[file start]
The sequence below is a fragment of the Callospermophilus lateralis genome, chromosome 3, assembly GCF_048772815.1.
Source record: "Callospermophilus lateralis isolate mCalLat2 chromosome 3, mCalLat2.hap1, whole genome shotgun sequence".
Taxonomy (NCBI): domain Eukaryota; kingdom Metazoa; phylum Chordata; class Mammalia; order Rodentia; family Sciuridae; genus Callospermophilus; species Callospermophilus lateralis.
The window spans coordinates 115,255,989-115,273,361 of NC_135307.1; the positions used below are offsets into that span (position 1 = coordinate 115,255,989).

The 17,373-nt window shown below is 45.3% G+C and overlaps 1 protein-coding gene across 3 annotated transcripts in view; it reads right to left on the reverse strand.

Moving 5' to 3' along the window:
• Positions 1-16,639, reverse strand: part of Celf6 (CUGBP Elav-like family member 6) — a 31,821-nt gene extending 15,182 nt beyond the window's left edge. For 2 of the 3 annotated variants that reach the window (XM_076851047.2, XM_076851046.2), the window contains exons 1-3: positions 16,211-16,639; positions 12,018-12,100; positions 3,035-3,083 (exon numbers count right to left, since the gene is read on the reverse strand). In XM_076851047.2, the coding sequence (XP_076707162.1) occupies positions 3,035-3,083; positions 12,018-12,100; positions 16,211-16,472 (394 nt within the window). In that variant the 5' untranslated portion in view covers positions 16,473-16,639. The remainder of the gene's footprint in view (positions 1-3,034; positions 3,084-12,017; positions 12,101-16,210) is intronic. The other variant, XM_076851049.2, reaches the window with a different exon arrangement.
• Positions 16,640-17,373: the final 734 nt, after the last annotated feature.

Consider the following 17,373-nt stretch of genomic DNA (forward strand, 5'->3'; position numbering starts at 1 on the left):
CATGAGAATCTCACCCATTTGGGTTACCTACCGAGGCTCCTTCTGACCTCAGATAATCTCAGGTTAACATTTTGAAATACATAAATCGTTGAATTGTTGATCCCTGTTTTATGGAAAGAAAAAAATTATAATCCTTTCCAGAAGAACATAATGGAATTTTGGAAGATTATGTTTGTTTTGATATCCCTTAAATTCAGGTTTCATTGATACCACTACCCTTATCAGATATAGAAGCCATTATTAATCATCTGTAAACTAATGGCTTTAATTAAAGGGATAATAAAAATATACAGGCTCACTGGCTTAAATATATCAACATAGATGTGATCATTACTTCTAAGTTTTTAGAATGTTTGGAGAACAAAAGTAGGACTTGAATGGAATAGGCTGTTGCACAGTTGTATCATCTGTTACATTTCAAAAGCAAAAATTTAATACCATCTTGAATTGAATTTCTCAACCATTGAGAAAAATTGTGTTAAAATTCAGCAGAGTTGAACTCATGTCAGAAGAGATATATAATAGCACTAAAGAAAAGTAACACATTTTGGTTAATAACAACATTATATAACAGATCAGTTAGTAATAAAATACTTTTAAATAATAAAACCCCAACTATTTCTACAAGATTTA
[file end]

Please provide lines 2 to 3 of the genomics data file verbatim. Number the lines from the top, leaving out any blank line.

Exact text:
Source record: "Callospermophilus lateralis isolate mCalLat2 chromosome 3, mCalLat2.hap1, whole genome shotgun sequence".
Taxonomy (NCBI): domain Eukaryota; kingdom Metazoa; phylum Chordata; class Mammalia; order Rodentia; family Sciuridae; genus Callospermophilus; species Callospermophilus lateralis.